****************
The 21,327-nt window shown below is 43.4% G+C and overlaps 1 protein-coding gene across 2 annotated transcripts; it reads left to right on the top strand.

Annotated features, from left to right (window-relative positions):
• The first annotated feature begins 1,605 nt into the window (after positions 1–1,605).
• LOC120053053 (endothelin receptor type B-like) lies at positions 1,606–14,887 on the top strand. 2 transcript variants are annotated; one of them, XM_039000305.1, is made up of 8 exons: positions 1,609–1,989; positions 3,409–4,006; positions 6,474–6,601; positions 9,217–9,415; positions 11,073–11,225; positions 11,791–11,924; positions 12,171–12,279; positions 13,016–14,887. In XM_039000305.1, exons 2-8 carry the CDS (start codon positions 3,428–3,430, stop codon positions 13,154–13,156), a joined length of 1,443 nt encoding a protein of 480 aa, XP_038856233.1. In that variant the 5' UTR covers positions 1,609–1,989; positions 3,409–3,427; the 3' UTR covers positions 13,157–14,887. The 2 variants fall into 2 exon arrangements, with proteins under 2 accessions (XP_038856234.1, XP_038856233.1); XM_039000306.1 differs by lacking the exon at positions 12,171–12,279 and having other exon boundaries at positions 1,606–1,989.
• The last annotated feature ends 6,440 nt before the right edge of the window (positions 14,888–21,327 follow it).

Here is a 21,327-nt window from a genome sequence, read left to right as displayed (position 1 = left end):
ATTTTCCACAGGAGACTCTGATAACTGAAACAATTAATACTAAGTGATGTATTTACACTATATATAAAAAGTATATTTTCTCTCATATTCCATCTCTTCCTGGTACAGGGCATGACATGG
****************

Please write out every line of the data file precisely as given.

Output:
The 21,327-nt window shown below is 43.4% G+C and overlaps 1 protein-coding gene across 2 annotated transcripts; it reads left to right on the top strand.

Annotated features, from left to right (window-relative positions):
• The first annotated feature begins 1,605 nt into the window (after positions 1–1,605).
• LOC120053053 (endothelin receptor type B-like) lies at positions 1,606–14,887 on the top strand. 2 transcript variants are annotated; one of them, XM_039000305.1, is made up of 8 exons: positions 1,609–1,989; positions 3,409–4,006; positions 6,474–6,601; positions 9,217–9,415; positions 11,073–11,225; positions 11,791–11,924; positions 12,171–12,279; positions 13,016–14,887. In XM_039000305.1, exons 2-8 carry the CDS (start codon positions 3,428–3,430, stop codon positions 13,154–13,156), a joined length of 1,443 nt encoding a protein of 480 aa, XP_038856233.1. In that variant the 5' UTR covers positions 1,609–1,989; positions 3,409–3,427; the 3' UTR covers positions 13,157–14,887. The 2 variants fall into 2 exon arrangements, with proteins under 2 accessions (XP_038856234.1, XP_038856233.1); XM_039000306.1 differs by lacking the exon at positions 12,171–12,279 and having other exon boundaries at positions 1,606–1,989.
• The last annotated feature ends 6,440 nt before the right edge of the window (positions 14,888–21,327 follow it).

Here is a 21,327-nt window from a genome sequence, read left to right as displayed (position 1 = left end):
ATTTTCCACAGGAGACTCTGATAACTGAAACAATTAATACTAAGTGATGTATTTACACTATATATAAAAAGTATATTTTCTCTCATATTCCATCTCTTCCTGGTACAGGGCATGACATGG